Magnetic Resonance Imaging (MRI)
What Is an MRI?
MRI is a scan/exam where a large powerful magnet and high-powered radiofrequency pulses produce high-resolution image slices of the inside of a body part. MRI produces detailed image slices of the soft tissues of the body including the blood vessels without using potentially damaging ionizing radiation, so it is considered “non-invasive” and extremely safe. These slices are like a loaf of bread where any specific slice can be removed and examined. Typically, 2-3 angles or planes of slices are utilized to fully image any injury or pathology creating very accurate diagnosis information for your clinician.
How Does MRI Work?
The radiofrequency pulses target water molecules in the body, temporarily magnetizing them. Detectors measure the release of this magnetic energy and produce images based on the speed the energy is released from the tissues in the body part being imaged.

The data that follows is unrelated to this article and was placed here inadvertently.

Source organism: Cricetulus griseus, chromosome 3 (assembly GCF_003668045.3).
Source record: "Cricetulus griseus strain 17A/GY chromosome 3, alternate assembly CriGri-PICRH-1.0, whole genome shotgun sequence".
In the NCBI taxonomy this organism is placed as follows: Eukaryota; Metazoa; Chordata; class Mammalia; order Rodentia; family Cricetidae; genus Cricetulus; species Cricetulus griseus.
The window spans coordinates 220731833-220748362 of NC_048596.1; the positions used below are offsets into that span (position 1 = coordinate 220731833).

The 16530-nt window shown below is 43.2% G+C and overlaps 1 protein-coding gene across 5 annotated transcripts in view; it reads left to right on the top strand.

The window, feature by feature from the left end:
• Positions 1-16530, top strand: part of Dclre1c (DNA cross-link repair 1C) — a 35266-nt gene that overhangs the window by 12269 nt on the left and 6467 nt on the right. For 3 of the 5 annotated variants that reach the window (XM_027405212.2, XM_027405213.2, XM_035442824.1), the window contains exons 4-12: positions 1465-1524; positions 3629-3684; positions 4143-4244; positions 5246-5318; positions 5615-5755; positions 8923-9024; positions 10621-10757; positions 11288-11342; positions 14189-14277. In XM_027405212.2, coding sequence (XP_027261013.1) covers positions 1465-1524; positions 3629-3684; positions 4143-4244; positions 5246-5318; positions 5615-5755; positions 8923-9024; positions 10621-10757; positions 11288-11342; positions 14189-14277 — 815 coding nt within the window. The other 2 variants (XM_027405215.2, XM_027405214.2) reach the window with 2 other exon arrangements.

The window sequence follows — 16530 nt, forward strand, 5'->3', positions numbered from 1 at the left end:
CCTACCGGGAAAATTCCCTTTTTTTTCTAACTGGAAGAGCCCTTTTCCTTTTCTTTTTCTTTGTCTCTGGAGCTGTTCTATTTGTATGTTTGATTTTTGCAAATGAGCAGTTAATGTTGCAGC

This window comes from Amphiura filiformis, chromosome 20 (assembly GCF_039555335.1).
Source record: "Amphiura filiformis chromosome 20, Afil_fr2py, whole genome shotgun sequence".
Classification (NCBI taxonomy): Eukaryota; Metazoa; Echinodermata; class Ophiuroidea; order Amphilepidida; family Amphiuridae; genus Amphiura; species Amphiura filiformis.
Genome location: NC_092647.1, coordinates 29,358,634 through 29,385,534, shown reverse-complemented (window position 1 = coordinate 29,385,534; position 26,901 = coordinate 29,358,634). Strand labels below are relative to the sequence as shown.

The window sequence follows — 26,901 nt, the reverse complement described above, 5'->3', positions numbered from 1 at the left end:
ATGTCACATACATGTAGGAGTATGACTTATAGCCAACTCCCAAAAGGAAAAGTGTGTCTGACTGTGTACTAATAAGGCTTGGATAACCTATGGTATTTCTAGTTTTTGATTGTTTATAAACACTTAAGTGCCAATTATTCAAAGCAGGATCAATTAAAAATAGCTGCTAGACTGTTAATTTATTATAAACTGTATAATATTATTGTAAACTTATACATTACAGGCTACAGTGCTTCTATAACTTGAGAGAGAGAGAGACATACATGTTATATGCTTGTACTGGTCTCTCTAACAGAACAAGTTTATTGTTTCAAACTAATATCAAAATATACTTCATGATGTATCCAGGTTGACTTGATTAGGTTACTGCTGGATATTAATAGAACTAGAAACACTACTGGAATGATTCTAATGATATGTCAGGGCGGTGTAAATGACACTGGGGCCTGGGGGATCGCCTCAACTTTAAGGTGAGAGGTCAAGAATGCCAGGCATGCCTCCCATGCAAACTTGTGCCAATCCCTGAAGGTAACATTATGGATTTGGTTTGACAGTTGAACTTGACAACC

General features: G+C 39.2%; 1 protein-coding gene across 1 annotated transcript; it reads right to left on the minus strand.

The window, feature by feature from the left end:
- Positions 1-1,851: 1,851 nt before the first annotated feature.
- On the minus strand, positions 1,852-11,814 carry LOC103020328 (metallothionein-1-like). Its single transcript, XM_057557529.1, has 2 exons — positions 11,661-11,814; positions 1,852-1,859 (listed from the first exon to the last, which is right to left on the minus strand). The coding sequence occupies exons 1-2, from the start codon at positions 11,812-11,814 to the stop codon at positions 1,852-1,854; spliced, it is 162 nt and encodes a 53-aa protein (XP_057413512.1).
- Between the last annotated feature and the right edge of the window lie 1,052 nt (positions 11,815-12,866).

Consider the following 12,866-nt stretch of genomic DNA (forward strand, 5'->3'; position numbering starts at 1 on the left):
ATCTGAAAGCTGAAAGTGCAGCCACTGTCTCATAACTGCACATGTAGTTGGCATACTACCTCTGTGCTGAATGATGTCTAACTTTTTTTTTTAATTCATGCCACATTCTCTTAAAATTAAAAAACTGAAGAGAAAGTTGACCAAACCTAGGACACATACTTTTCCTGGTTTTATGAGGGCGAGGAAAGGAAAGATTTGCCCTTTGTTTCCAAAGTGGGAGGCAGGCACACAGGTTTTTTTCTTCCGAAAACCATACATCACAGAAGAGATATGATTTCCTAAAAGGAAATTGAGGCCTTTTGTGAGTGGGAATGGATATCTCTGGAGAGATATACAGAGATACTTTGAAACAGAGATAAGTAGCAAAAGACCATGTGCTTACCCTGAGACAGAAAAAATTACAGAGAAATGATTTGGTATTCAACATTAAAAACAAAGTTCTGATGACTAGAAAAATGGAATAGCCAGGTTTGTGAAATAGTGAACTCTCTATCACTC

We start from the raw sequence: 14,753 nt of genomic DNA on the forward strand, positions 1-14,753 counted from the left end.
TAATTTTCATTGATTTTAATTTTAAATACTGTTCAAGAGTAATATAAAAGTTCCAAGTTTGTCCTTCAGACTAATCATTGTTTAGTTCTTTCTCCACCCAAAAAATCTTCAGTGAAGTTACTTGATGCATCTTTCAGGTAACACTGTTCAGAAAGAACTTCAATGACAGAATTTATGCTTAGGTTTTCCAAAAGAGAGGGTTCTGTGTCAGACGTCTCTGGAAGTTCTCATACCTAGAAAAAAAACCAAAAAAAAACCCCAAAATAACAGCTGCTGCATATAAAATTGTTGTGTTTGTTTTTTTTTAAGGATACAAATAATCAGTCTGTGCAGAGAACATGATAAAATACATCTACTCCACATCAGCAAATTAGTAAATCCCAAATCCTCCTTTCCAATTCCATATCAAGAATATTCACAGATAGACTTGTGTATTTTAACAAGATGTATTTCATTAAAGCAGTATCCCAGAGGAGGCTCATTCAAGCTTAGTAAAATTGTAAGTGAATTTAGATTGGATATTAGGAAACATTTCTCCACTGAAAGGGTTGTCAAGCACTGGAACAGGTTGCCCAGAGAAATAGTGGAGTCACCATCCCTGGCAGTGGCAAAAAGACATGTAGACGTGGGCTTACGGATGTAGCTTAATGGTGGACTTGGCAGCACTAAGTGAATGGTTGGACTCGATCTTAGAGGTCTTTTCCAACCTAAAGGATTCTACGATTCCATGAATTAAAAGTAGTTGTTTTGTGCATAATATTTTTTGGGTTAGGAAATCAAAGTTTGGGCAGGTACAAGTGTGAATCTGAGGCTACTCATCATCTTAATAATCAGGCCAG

What Can I Expect During My MRI Scan?
The body part to be imaged will be wrapped in a detector coil or you will lay on one then the specific body part will be moved into a large tube. Most scans do not require your entire body to be inside the scan tube. Our modern MRI machines utilize large, short bore-type tubes and while they aren’t technically considered open… they are actually MORE roomy and comfortable!
The radiofrequency pulses that make the images can be somewhat noisy and loud at times during the scan. You will be given headphones to listen to the soothing music of your choice to alleviate this minor distraction.
Some scans ordered require contrast for portions of the test for more detailed images.
Some minor electric sensations can be experienced during the pulses as they can momentarily override your nerve impulses, this is normal and fleeting and does not last after the pulses stop.
MRI scans vary in duration from 20-90 minutes.